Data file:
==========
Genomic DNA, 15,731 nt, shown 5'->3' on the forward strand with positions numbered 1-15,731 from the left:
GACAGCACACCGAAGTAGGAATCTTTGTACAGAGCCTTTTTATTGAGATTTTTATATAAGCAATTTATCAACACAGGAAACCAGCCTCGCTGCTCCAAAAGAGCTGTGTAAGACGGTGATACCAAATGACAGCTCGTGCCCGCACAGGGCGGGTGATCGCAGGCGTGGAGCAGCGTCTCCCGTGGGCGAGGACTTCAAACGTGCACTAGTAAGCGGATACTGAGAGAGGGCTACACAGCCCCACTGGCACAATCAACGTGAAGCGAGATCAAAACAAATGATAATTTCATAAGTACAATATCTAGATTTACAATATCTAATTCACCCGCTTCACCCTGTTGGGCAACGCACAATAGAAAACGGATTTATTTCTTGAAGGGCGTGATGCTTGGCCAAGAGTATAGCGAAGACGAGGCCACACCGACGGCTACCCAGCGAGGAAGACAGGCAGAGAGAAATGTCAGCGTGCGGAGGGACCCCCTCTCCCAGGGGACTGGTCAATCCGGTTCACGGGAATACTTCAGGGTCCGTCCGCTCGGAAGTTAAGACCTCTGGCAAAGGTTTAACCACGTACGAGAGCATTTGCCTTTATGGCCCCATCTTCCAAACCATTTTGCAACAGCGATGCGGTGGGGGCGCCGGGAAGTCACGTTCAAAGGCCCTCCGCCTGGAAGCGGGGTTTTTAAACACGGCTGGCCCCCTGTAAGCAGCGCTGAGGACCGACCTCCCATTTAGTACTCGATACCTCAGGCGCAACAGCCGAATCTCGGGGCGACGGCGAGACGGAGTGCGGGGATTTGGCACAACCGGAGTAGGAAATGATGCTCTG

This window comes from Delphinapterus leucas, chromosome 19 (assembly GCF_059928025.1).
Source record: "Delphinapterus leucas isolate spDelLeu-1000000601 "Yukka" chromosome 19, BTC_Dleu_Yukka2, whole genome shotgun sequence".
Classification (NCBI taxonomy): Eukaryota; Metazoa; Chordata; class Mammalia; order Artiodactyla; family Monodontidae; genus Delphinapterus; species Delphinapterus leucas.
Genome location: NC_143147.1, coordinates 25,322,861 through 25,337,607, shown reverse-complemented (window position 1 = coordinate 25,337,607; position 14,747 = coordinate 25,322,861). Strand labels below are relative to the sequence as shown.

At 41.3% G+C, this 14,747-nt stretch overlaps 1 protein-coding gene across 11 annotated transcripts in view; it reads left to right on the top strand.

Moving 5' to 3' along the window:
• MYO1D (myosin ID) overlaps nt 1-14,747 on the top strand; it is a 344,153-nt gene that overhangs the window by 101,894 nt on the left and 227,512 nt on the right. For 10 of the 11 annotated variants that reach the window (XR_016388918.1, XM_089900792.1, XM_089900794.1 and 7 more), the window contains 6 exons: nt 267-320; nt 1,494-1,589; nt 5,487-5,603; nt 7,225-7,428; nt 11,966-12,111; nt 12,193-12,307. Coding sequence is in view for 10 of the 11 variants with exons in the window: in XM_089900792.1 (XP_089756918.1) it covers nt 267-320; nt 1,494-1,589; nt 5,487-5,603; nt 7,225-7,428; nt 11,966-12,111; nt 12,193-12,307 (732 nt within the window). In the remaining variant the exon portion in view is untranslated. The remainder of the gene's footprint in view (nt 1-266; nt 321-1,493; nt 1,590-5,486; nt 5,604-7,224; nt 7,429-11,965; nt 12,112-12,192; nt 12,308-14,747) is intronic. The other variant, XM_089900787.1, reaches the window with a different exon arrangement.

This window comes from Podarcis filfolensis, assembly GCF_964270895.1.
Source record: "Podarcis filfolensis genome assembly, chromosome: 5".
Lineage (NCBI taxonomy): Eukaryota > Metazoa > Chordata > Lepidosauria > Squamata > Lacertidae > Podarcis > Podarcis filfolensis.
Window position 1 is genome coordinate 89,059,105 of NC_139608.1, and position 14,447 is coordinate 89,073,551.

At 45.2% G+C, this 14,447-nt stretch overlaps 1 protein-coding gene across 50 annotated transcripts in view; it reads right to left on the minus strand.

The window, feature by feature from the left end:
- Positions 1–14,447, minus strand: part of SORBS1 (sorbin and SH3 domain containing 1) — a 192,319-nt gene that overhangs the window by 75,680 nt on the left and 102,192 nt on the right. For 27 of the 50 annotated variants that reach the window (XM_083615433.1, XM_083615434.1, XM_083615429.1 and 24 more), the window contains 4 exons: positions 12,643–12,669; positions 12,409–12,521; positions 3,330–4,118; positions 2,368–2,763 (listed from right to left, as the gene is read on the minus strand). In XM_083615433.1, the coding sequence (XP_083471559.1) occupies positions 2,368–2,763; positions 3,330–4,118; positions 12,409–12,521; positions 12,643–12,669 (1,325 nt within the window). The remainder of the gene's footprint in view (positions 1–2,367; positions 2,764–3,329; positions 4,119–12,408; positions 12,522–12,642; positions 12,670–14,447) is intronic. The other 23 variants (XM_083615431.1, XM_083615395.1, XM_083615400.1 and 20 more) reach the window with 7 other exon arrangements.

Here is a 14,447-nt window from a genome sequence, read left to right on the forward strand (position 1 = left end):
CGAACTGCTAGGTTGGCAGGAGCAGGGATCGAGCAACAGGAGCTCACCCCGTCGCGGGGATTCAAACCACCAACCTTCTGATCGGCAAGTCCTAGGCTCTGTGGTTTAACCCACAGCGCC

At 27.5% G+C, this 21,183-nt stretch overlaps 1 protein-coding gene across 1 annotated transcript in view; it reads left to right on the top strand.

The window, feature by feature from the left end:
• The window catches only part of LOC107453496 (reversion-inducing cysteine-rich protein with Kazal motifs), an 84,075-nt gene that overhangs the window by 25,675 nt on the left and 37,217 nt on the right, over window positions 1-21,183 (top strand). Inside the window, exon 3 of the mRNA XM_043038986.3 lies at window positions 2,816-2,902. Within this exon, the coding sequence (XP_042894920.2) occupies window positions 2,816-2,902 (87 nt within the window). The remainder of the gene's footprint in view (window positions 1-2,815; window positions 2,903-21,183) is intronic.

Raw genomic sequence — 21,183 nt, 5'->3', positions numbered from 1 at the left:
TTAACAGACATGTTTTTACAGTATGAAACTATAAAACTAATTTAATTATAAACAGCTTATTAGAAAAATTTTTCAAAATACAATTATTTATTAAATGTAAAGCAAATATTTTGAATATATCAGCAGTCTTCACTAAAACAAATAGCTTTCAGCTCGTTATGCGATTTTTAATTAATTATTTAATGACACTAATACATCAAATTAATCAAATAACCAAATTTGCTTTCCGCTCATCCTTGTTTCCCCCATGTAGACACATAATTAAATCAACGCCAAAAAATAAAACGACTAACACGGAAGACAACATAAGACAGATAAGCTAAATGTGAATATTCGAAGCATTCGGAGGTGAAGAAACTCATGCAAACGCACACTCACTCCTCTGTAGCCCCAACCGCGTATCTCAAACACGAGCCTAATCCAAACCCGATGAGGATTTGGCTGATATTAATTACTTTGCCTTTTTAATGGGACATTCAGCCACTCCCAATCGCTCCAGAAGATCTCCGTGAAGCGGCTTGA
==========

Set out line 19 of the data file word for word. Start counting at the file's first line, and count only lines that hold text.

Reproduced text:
At 27.5% G+C, this 21,183-nt stretch overlaps 1 protein-coding gene across 1 annotated transcript in view; it reads left to right on the top strand.